Sunday, July 06, 2008

Organ Trade Won't be Condoned

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July 4, 2008
Judge warns: Organ trade won't be condoned
He gives two donors short jail terms, blaming syndicates for exploiting them
By Elena Chong, Court Correspondent
THE two poor Indonesians recently caught agreeing to sell their kidneys for over $20,000 each were given relatively light jail terms and fines yesterday.

The law will reserve a bigger punch for the shadowy syndicate that arranged the deal, said District Judge Bala Reddy.

Mere fines would not do for those running these syndicates, he said, adding: 'Longer custodial sentences should be reserved for the ringleaders and other major players in such syndicated offences who profit by exploiting the poor and disadvantaged.'

He said the duo knew they were breaking the law, but went ahead anyway because they needed the money.

Singapore law thus had to send a signal that commercial trade in human organs would not be condoned, and people must be deterred from trying to profiteer from the illegal sale of organs, he said.

The prosecution had sought a fine at the lower end of the spectrum for the two men, Sulaiman Damanik and Toni, on the illegal organ supply charges because their poverty had been exploited.

The prosecution had also recommended short jail terms for their having made false statutory declarations that they had not been paid for their kidneys and that they were related to the recipients.

Under the law, a transplant ethics committee (TEC) cannot give the go-ahead for a living donor organ transplant unless it is satisfied, among other things, that the intended organ donor had not entered into any contract to trade away his organ.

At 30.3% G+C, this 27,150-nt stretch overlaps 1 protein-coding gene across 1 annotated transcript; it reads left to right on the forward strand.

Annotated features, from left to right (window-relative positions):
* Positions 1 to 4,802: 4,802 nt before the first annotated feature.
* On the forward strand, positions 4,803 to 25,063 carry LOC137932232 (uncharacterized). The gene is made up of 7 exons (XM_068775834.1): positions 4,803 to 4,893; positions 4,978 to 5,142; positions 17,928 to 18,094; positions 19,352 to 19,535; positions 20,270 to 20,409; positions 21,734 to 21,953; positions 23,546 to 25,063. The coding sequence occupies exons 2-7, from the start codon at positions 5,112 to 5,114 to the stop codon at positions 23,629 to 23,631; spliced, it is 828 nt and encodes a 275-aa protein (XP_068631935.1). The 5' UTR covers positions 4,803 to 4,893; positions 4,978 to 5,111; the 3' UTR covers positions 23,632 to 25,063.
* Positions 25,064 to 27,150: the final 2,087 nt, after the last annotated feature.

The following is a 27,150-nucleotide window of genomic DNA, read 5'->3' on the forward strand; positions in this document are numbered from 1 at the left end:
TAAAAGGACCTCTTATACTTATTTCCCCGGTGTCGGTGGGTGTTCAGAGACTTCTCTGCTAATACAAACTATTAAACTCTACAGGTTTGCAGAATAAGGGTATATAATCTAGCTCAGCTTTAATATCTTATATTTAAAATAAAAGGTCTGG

Deputy Public Prosecutor Nor'ashikin Samdin asked for a sentence that would deter individuals like Toni and others from trying to profiteer from the sale of their organs.

Toni, who successfully sold one of his kidneys for 186 million rupiah (about $29,390) in March, was to be paid again to act as runner for another prospective kidney seller.

This transaction involving Sulaiman, which would have brought a kidney to ailing C.K. Tang boss Tang Wee Sung, did not go through.

Soon after the TEC approved the application for Sulaiman to become Mr Tang's living donor, the two Indonesians were arrested at Lucky Plaza.

The DPP said Singapore, in its quest to promote medical tourism, would not hesitate to take all measures to protect itself from becoming an illicit transplantation hub.

The Indonesians' lawyer Mohamed Muzammil Mohamed said his clients had no complaints about the sentences.

He said he felt the court had been 'very fair', and noted that it had considered that his clients had not actively sought to sell their organs.

After the sentencing, Toni spoke to his wife on the phone briefly and consoled her.

Mr Kemal Haripurwanto, the minister-counsellor and head of protocol and consular affairs at the Indonesian Embassy, said that considering the maximum sentence the pair could have received, the sentence passed was light.

I find the above news very disturbing. Why were only the sellers punished? What about the recipient, would-be recipient, the surgeon, the hospital and the TEC? I'm sure that just like the duo, the recipient, the would-be recipient and the surgeon knew very well that they were breaking the law but went ahead anyway because they needed the organ or the business. Are we again making the poor and "small men" as scapegoat and letting the rich and powerful go unscathed?